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Paths In Virtual Spaces: Designed And Perceived


  • Dana Maria Popa

    (IT University, Copenhagen)


The present goal and effort of this thesis is part of a larger forthcoming investigation of the reciprocal influence between architecture and computer games fields. Given the fact that few analytical research investigations have been done on the structure of spatiality in computer games, this paper will examine a finer detail of this topic: paths. The literature on paths is vast in fields such as space planning, but there are limited approaches that study and analyze this particular topic in computer games. Even though the resulting research risks being too specific, it will hopefully provide useful details for works on the broader topic of spatiality in computer games. In addition, this study it will prove the importance of this spatial element for better observing cognitive player behavior, and will provide valuable knowledge to level designers, in particular, for maps and environment virtual space planning.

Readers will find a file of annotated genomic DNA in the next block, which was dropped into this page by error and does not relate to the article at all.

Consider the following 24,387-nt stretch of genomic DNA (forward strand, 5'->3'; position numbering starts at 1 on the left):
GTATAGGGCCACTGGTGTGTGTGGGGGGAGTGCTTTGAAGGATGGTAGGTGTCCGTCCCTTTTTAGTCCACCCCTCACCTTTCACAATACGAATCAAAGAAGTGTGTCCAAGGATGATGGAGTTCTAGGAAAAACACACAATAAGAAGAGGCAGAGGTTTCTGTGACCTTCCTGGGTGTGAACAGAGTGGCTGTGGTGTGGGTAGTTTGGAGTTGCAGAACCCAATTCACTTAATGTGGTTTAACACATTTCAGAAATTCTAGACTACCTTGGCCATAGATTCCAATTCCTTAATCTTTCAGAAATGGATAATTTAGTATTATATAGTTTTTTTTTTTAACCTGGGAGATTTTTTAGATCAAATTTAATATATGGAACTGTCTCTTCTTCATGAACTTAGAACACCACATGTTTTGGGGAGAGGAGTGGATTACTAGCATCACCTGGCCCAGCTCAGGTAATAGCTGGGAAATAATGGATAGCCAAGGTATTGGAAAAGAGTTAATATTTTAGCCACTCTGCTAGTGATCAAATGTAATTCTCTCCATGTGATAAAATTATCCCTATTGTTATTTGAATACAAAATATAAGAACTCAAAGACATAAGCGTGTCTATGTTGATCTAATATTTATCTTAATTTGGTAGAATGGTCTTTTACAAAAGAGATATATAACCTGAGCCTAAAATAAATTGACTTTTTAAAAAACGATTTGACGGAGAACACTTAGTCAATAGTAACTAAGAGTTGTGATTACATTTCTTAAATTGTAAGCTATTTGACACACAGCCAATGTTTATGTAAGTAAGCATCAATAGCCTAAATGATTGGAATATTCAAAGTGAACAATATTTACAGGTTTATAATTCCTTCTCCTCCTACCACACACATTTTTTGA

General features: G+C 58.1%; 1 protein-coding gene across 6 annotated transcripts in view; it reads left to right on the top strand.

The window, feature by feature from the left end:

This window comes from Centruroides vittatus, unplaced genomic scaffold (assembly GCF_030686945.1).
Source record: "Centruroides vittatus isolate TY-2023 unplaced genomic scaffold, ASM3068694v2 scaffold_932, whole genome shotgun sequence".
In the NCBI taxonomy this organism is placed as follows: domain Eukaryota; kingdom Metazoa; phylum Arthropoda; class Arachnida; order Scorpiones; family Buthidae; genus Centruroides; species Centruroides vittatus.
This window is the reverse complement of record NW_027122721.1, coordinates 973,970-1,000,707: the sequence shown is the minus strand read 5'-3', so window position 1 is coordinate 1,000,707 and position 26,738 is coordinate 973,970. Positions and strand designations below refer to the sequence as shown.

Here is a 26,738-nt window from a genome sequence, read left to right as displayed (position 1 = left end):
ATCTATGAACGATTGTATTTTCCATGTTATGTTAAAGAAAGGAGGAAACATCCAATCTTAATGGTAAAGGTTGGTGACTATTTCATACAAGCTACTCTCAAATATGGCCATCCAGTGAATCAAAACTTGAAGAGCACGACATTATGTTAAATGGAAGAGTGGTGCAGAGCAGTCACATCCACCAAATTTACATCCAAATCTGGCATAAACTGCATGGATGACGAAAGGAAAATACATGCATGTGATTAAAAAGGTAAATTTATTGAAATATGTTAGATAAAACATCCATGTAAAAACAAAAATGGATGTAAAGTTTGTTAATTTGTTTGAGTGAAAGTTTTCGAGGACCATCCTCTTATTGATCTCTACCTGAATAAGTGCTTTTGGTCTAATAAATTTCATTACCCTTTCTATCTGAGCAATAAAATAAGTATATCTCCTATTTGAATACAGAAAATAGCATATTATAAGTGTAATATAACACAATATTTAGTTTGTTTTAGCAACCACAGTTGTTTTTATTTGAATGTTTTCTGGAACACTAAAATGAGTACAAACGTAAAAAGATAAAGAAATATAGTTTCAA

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  • Dana Maria Popa, 2009. "Paths In Virtual Spaces: Designed And Perceived," Journal of Information Systems & Operations Management, Romanian-American University, vol. 3(2), pages 340-351, December.
  • Handle: RePEc:rau:jisomg:v:3:y:2009:i:2:p:340-351

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    1. Jean-Claude Cosset & Jean-Marc Suret, 1995. "Political Risk and the Benefits of International Portfolio Diversification," Journal of International Business Studies, Palgrave Macmillan;Academy of International Business, vol. 26(2), pages 301-318, June.
    2. Sohnke M. Bartram & Gunter Dufey, 2001. "International Portfolio Investment: Theory, Evidence, and Institutional Framework," Finance 0107001, EconWPA.
    3. Nahum Biger, 1979. "Exchange Risk Implications of International Portfolio Diversification," Journal of International Business Studies, Palgrave Macmillan;Academy of International Business, vol. 10(2), pages 63-74, June.
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